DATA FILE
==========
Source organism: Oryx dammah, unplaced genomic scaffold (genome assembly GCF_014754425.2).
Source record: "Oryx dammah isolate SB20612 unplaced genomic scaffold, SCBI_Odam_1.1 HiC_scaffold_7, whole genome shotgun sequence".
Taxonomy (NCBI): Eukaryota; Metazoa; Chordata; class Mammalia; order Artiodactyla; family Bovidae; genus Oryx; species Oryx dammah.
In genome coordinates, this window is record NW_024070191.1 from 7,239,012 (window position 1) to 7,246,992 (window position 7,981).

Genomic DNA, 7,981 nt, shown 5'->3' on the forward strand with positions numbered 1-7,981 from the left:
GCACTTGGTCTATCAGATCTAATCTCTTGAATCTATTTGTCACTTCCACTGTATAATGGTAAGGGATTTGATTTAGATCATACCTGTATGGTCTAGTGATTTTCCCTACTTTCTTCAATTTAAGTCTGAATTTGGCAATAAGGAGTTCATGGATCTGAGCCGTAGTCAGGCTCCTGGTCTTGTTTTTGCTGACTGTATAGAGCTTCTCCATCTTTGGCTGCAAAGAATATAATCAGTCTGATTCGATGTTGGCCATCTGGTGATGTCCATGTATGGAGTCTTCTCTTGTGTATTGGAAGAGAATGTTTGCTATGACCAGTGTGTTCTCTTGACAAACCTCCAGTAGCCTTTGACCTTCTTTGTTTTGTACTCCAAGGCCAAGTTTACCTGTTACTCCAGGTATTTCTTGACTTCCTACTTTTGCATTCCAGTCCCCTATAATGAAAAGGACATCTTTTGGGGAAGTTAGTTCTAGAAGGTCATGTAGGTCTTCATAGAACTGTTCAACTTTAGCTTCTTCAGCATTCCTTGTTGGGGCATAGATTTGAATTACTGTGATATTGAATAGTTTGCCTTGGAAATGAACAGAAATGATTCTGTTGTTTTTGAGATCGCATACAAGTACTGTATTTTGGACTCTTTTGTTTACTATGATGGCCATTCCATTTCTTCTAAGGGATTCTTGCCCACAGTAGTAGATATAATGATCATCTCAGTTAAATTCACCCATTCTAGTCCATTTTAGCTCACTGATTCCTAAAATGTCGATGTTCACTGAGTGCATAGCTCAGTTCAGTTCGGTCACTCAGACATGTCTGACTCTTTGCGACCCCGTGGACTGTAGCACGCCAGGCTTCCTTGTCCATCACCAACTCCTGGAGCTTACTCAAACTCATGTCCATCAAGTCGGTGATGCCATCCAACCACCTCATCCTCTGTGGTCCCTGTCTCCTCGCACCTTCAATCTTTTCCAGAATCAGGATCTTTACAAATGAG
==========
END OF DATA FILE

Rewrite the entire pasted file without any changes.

Source organism: Oryx dammah, unplaced genomic scaffold (genome assembly GCF_014754425.2).
Source record: "Oryx dammah isolate SB20612 unplaced genomic scaffold, SCBI_Odam_1.1 HiC_scaffold_7, whole genome shotgun sequence".
Taxonomy (NCBI): Eukaryota; Metazoa; Chordata; class Mammalia; order Artiodactyla; family Bovidae; genus Oryx; species Oryx dammah.
In genome coordinates, this window is record NW_024070191.1 from 7,239,012 (window position 1) to 7,246,992 (window position 7,981).

Genomic DNA, 7,981 nt, shown 5'->3' on the forward strand with positions numbered 1-7,981 from the left:
GCACTTGGTCTATCAGATCTAATCTCTTGAATCTATTTGTCACTTCCACTGTATAATGGTAAGGGATTTGATTTAGATCATACCTGTATGGTCTAGTGATTTTCCCTACTTTCTTCAATTTAAGTCTGAATTTGGCAATAAGGAGTTCATGGATCTGAGCCGTAGTCAGGCTCCTGGTCTTGTTTTTGCTGACTGTATAGAGCTTCTCCATCTTTGGCTGCAAAGAATATAATCAGTCTGATTCGATGTTGGCCATCTGGTGATGTCCATGTATGGAGTCTTCTCTTGTGTATTGGAAGAGAATGTTTGCTATGACCAGTGTGTTCTCTTGACAAACCTCCAGTAGCCTTTGACCTTCTTTGTTTTGTACTCCAAGGCCAAGTTTACCTGTTACTCCAGGTATTTCTTGACTTCCTACTTTTGCATTCCAGTCCCCTATAATGAAAAGGACATCTTTTGGGGAAGTTAGTTCTAGAAGGTCATGTAGGTCTTCATAGAACTGTTCAACTTTAGCTTCTTCAGCATTCCTTGTTGGGGCATAGATTTGAATTACTGTGATATTGAATAGTTTGCCTTGGAAATGAACAGAAATGATTCTGTTGTTTTTGAGATCGCATACAAGTACTGTATTTTGGACTCTTTTGTTTACTATGATGGCCATTCCATTTCTTCTAAGGGATTCTTGCCCACAGTAGTAGATATAATGATCATCTCAGTTAAATTCACCCATTCTAGTCCATTTTAGCTCACTGATTCCTAAAATGTCGATGTTCACTGAGTGCATAGCTCAGTTCAGTTCGGTCACTCAGACATGTCTGACTCTTTGCGACCCCGTGGACTGTAGCACGCCAGGCTTCCTTGTCCATCACCAACTCCTGGAGCTTACTCAAACTCATGTCCATCAAGTCGGTGATGCCATCCAACCACCTCATCCTCTGTGGTCCCTGTCTCCTCGCACCTTCAATCTTTTCCAGAATCAGGATCTTTACAAATGAG